KHAṚAK SIṄGH, MAHĀRĀJĀ (1801-1840), eldest son of Mahārājā Raṇjīt Siṅgh, was born on 9 February 1801. He was married to Chand Kaur, daughter of Jaimal Siṅgh Kanhaiyā, in 1812. The Mahārājā brought him up in the family's martial tradition and assigned him to a variety of military expeditions. While barely six years old, he was given the nominal command of the Sheikhūpurā expedition (1807); was placed in charge of the Kanhaiyā estates in 1811; and deputed in 1812 to punish the recalcitrant chiefs of Bhimbar and Rājaurī. He was invested with the command of Multān expedition (1818) as well as of Kashmīr (1819) . He was also sent on similar campaigns undertaken by Raṇjīt Siṅgh for the conquest of Peshāwar and against the Mazārīs of Shikārpur.

         Frail in constitution, Khaṛak Siṅgh ascended the throne in June 1839 on the death of his father. From the very first day he had to encounter the envy of his powerful and ambitious minister, Dhiān Siṅgh Ḍogrā. Dhiān Siṅgh resented especially the ascendancy of the royal favourite Chet Siṅgh Bājvā, a trusted courtier who had also been Khaṛak Siṅgh's tutor. The Ḍogrās started a whispering campaign against the Mahārājā as well as against Chet Siṅgh. It was given out that both the Mahārājā and his favourite were surreptitiously planning to make over the Punjab to the British and surrender to them six ānnās in every rupee of the State revenue and that the Sikh army would be disbanded. To lend credence to these rumours, some fake letters were prepared and discreetly intercepted. Gulāb Siṅgh Ḍogrā, Dhiān Siṅgh's elder brother, was charged to work upon Khaṛak Siṅgh's son, Kaṅvar Nau Nihāl Siṅgh, then travelling in his company from Peshāwar to Lahore. Misled by these fictitious tales, the young prince became estranged from his father.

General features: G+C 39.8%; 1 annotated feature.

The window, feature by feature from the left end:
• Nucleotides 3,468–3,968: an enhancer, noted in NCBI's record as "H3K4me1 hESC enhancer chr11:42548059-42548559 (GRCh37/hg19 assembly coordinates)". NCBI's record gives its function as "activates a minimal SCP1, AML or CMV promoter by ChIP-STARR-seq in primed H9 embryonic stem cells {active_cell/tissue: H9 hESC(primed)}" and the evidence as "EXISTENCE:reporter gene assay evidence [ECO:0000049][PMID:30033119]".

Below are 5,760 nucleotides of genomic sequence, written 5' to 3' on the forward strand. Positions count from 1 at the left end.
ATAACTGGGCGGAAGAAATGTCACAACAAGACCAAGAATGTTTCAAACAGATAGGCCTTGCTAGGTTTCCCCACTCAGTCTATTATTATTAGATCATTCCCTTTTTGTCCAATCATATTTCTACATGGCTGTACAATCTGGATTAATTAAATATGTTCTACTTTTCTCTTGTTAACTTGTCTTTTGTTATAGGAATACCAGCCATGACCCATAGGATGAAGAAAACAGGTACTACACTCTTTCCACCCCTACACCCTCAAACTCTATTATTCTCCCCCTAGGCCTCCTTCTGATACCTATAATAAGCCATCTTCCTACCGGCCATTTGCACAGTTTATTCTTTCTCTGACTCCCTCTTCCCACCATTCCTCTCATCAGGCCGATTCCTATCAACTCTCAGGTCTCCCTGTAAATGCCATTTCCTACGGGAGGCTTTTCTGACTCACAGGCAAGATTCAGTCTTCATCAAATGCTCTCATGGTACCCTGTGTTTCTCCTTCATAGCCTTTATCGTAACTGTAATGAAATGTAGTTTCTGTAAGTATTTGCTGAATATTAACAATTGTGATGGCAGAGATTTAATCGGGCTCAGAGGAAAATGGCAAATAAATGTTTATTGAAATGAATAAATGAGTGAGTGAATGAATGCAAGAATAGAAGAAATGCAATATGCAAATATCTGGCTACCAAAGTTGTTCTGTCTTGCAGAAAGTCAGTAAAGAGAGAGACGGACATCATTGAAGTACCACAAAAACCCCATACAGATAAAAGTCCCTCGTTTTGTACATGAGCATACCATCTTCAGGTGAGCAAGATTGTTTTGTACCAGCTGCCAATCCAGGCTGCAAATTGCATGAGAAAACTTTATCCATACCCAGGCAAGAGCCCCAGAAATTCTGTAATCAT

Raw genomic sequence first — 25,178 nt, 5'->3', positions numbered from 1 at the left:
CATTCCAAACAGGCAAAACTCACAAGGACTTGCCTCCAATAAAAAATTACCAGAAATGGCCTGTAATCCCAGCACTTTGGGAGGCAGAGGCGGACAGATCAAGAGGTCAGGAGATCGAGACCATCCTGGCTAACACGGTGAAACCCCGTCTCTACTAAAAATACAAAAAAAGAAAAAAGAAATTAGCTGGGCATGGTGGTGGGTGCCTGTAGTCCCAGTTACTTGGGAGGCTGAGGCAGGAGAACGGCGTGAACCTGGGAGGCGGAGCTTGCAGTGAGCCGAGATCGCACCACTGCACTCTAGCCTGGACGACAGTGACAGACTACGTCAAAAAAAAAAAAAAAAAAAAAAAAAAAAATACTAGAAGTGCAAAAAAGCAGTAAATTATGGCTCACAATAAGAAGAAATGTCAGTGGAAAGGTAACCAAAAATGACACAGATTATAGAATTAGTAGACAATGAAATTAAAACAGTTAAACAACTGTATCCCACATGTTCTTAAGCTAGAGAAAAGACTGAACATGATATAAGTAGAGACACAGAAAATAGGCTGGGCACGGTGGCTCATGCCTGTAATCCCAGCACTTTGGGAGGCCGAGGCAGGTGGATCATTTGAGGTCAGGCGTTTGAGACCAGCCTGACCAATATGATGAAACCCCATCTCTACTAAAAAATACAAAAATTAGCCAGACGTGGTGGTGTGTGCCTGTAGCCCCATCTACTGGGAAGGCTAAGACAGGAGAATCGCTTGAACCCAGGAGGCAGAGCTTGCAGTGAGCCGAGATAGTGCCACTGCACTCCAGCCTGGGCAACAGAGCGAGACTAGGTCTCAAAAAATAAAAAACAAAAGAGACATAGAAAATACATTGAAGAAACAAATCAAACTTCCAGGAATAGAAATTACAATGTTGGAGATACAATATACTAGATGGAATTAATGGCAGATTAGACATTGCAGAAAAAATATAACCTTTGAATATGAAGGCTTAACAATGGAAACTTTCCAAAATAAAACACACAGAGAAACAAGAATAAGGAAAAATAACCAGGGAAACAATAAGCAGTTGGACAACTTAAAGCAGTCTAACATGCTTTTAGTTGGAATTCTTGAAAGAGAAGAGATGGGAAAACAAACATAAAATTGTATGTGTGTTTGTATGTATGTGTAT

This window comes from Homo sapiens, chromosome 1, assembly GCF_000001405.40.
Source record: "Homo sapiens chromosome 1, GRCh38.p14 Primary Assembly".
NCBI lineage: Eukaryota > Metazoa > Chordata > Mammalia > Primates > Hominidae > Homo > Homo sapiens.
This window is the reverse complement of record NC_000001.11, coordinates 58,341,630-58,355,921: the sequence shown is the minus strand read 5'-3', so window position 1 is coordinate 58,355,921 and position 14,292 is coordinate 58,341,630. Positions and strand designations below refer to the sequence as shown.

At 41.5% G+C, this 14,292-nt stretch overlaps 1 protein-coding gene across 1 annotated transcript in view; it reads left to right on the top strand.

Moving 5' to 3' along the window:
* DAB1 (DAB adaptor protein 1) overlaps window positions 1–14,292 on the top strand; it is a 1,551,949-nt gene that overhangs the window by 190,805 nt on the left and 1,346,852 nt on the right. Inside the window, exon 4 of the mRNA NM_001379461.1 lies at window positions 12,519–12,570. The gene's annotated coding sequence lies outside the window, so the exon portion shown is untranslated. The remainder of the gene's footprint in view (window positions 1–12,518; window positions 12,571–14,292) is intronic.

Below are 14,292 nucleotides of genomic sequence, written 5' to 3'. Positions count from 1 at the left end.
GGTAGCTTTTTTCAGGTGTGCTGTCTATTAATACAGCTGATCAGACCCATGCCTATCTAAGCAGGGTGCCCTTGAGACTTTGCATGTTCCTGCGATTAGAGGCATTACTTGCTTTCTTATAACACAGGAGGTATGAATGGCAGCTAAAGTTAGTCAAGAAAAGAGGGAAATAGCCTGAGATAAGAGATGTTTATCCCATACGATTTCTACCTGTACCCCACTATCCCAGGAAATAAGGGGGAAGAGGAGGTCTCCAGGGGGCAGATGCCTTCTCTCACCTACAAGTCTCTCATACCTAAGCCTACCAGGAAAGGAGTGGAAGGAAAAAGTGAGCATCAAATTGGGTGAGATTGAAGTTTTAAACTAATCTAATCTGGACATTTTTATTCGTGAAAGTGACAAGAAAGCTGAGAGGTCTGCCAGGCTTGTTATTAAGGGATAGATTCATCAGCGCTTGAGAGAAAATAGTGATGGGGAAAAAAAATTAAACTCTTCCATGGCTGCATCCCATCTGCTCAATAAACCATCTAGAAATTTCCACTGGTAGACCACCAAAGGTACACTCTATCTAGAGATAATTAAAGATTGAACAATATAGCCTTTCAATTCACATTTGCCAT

Matters came to a climax when, in October 1839, Dhiān Siṅgh made a plot to assassinate Chet Siṅgh. Early on the morning of 9 October the conspirators entered the Mahārājā's residence in the Fort and assassinated Chet Siṅgh in the presence of their royal master, who vainly implored them to spare the life of his favourite.

         Khaṛak Siṅgh was removed from the Fort and he remained virtually a prisoner in the hands of Dhiān Siṅgh. Kaṅvar Nau Nihāl Siṅgh took the reins of the government into his own hands, but he was helpless against the machinations of his minister, who continued to keep father and son separated from each other. Dhiān Siṅgh subjected Khaṛak Siṅgh to strict restraint upon the pretext that he might not escape to the British territory. Doses of slow poison were administered to the Mahārājā, who was at last delivered by death on 5 November 1840 from a lonely and disgraceful existence.


  1. Sūrī, Sohan Lāl, Umdāt-ut-Twārīkh, Lahore, 1885-89
  2. Waheeduddin, Faqir Syed, The Real Ranjit Singh. Delhi, 1976
  3. Osborne, W.G., The Court and Camp of Runjeet Sing. London, 1840
  4. Smyth, G. Carmichael, A History of the Reigning Family of Lahore. Patiala, 1970
  5. Fauja Singh, ed., Maharaja Kharak Singh. Patiala, 1977

M. L. Āhlūwālīā